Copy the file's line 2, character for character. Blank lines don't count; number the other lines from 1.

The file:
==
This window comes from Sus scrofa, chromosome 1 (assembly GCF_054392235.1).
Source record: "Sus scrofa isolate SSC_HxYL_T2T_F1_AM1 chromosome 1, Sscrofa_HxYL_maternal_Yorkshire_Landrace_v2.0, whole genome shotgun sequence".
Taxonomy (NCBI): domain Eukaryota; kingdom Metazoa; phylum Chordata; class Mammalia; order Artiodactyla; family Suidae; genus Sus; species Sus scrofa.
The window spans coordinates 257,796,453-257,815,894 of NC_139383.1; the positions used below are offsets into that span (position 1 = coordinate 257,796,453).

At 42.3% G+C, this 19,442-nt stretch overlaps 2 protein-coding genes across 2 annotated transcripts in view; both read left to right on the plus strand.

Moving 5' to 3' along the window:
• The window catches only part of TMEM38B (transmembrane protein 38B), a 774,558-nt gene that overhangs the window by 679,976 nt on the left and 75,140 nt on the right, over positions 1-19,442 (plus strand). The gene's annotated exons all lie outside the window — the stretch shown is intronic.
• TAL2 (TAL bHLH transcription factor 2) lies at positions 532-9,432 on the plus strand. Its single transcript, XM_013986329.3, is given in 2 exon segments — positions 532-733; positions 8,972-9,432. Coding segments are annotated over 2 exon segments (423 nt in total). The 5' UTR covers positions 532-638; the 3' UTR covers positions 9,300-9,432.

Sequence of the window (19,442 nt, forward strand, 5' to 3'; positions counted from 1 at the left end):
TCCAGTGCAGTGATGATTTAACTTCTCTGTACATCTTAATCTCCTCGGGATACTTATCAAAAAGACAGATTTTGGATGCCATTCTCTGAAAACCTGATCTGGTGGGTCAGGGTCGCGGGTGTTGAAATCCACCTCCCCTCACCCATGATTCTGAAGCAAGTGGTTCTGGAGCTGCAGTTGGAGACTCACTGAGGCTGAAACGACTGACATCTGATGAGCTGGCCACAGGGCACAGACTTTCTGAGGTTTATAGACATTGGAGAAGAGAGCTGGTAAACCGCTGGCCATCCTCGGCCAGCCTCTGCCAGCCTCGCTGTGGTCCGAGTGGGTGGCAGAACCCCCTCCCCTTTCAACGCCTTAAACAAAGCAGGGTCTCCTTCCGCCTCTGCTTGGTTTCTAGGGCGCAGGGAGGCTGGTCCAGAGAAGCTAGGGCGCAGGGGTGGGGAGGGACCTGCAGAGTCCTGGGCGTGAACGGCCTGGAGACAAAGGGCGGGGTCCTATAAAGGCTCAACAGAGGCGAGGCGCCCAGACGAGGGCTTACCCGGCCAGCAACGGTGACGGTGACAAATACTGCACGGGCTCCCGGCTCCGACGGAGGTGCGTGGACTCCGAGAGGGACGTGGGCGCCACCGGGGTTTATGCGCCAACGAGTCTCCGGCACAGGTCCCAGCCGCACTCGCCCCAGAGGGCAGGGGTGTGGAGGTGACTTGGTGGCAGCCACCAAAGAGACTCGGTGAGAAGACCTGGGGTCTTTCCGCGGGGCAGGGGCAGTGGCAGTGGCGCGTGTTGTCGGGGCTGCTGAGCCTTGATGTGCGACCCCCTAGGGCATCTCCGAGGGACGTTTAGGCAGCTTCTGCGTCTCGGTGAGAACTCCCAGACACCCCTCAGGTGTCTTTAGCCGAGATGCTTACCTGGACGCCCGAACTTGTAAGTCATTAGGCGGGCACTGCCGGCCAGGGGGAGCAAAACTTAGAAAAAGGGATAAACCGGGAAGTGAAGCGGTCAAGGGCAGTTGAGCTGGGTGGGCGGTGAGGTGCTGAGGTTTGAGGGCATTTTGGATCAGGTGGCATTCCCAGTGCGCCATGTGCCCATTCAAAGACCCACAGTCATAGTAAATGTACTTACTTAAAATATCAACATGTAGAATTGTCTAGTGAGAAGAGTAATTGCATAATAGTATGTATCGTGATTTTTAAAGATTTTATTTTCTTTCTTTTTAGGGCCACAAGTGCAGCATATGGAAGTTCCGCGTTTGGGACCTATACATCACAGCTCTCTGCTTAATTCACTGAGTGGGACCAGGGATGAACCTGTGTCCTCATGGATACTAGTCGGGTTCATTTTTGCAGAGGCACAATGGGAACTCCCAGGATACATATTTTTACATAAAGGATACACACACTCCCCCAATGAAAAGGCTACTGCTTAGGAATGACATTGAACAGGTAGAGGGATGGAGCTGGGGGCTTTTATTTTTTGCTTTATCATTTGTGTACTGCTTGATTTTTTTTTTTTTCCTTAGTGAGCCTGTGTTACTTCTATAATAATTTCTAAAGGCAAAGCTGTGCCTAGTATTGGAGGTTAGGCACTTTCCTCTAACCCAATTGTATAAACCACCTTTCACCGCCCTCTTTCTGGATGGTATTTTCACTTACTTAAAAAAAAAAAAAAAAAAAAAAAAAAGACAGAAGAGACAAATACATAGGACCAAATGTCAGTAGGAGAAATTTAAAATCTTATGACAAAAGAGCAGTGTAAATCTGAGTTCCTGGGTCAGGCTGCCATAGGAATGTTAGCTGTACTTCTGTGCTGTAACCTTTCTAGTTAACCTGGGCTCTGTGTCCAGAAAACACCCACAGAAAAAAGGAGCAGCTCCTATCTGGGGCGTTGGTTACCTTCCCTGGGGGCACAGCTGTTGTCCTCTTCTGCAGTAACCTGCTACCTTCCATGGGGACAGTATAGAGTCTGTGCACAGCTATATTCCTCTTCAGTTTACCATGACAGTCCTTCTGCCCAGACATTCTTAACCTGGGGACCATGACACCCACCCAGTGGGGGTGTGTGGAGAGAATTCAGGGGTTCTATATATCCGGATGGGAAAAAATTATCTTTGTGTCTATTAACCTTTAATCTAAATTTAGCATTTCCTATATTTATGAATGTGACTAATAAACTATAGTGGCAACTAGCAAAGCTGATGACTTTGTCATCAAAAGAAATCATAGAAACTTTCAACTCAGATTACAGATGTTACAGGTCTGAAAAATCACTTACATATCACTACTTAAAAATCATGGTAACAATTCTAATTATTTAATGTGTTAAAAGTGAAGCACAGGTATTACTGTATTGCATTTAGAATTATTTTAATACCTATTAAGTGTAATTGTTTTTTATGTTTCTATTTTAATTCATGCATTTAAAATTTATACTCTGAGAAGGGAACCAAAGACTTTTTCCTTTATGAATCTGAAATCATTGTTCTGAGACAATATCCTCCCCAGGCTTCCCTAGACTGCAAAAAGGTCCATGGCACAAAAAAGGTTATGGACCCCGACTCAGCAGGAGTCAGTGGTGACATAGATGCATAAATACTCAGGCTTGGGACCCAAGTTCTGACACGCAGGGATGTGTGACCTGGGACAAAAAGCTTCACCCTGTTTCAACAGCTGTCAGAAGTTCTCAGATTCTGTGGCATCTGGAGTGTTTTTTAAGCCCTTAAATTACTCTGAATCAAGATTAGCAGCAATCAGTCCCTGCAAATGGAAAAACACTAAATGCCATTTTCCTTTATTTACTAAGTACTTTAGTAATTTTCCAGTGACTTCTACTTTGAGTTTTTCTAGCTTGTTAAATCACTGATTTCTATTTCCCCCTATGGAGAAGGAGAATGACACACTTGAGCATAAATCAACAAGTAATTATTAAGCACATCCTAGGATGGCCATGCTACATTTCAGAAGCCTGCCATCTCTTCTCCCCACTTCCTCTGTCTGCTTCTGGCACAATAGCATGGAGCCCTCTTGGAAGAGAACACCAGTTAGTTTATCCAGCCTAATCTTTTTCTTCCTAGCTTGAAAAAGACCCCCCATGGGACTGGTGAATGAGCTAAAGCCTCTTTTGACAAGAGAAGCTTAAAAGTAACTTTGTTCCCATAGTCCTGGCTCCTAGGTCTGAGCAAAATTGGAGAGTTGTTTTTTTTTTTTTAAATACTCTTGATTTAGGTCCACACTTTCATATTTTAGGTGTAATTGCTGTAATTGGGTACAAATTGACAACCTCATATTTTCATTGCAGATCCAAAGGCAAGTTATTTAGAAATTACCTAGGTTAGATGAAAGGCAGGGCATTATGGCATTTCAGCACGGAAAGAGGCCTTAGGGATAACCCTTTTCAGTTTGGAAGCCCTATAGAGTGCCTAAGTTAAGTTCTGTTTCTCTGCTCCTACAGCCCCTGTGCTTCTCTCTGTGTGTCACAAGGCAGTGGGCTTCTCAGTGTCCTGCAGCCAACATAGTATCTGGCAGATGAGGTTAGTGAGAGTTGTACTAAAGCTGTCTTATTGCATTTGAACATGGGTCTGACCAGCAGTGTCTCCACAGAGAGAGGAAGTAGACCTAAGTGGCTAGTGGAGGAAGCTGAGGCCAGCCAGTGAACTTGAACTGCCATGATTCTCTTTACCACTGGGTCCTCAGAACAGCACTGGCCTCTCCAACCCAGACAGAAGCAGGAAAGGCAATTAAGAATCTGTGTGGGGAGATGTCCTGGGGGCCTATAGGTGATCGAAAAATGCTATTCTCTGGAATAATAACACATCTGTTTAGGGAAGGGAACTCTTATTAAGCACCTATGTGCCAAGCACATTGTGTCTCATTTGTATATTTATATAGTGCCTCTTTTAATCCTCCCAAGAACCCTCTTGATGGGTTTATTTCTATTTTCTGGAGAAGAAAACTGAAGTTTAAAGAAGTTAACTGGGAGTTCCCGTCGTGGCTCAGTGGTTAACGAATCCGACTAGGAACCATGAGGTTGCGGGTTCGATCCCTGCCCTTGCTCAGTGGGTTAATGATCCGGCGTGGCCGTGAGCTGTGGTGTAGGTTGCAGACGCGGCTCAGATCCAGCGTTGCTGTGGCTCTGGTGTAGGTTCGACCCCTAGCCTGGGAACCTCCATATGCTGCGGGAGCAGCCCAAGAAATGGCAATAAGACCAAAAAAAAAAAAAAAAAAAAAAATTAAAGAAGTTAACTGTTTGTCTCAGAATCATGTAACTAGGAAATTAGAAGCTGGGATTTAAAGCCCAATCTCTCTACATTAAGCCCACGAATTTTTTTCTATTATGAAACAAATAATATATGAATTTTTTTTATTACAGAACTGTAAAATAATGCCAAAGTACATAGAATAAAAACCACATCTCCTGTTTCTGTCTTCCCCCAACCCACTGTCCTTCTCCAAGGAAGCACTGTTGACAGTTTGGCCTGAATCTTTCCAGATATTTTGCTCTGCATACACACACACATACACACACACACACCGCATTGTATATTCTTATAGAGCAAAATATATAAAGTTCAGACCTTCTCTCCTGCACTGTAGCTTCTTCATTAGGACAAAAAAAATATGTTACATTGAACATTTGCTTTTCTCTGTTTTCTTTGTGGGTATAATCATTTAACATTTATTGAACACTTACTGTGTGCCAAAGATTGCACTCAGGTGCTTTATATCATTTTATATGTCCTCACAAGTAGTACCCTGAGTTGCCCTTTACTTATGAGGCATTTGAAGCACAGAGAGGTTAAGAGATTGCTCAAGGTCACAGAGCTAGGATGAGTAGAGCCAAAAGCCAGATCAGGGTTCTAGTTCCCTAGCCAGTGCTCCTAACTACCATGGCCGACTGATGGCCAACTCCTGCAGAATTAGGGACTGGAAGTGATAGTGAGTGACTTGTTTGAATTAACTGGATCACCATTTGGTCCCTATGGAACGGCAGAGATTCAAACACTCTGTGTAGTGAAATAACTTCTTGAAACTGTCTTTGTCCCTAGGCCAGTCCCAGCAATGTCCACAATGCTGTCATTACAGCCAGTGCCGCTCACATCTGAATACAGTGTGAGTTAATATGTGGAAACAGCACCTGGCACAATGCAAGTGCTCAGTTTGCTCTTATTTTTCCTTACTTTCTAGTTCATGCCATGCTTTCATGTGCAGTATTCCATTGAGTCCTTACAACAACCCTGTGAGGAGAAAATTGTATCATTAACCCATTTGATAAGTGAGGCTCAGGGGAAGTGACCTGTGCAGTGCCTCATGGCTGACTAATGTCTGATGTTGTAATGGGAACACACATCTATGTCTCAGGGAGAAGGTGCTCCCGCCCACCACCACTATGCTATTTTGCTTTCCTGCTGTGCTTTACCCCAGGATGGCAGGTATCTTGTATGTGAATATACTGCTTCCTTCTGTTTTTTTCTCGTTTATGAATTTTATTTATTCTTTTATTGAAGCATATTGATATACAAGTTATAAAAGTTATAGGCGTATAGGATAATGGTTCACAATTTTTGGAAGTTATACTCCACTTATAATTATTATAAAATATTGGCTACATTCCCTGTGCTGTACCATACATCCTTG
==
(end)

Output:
Source record: "Sus scrofa isolate SSC_HxYL_T2T_F1_AM1 chromosome 1, Sscrofa_HxYL_maternal_Yorkshire_Landrace_v2.0, whole genome shotgun sequence".